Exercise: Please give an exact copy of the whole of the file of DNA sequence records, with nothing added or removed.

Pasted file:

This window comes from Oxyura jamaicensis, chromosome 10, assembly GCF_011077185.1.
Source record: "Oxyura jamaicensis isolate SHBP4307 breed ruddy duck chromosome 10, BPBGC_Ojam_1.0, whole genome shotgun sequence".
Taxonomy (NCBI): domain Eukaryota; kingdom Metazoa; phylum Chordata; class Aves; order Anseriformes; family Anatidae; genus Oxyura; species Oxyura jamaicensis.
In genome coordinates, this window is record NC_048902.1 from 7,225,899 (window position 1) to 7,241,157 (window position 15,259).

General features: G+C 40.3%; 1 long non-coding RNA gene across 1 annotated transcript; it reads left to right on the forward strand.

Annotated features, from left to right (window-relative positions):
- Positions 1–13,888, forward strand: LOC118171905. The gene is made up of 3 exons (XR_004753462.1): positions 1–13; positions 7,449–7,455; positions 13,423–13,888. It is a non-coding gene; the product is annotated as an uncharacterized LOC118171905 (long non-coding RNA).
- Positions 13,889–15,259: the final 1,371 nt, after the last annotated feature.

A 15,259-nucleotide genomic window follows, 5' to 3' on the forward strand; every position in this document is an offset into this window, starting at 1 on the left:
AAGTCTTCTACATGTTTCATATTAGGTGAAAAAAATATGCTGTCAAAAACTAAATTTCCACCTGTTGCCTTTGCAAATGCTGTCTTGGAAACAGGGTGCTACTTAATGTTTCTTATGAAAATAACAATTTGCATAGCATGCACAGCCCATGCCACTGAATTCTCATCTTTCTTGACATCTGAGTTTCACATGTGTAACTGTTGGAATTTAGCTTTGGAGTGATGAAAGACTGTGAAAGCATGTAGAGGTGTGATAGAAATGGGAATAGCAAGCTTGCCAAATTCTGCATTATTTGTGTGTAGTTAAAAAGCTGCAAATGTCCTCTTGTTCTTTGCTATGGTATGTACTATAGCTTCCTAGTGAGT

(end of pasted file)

This window comes from Oxyura jamaicensis, chromosome 10, assembly GCF_011077185.1.
Source record: "Oxyura jamaicensis isolate SHBP4307 breed ruddy duck chromosome 10, BPBGC_Ojam_1.0, whole genome shotgun sequence".
Taxonomy (NCBI): domain Eukaryota; kingdom Metazoa; phylum Chordata; class Aves; order Anseriformes; family Anatidae; genus Oxyura; species Oxyura jamaicensis.
In genome coordinates, this window is record NC_048902.1 from 7,225,899 (window position 1) to 7,241,157 (window position 15,259).

General features: G+C 40.3%; 1 long non-coding RNA gene across 1 annotated transcript; it reads left to right on the forward strand.

Annotated features, from left to right (window-relative positions):
- Positions 1–13,888, forward strand: LOC118171905. The gene is made up of 3 exons (XR_004753462.1): positions 1–13; positions 7,449–7,455; positions 13,423–13,888. It is a non-coding gene; the product is annotated as an uncharacterized LOC118171905 (long non-coding RNA).
- Positions 13,889–15,259: the final 1,371 nt, after the last annotated feature.

A 15,259-nucleotide genomic window follows, 5' to 3' on the forward strand; every position in this document is an offset into this window, starting at 1 on the left:
AAGTCTTCTACATGTTTCATATTAGGTGAAAAAAATATGCTGTCAAAAACTAAATTTCCACCTGTTGCCTTTGCAAATGCTGTCTTGGAAACAGGGTGCTACTTAATGTTTCTTATGAAAATAACAATTTGCATAGCATGCACAGCCCATGCCACTGAATTCTCATCTTTCTTGACATCTGAGTTTCACATGTGTAACTGTTGGAATTTAGCTTTGGAGTGATGAAAGACTGTGAAAGCATGTAGAGGTGTGATAGAAATGGGAATAGCAAGCTTGCCAAATTCTGCATTATTTGTGTGTAGTTAAAAAGCTGCAAATGTCCTCTTGTTCTTTGCTATGGTATGTACTATAGCTTCCTAGTGAGT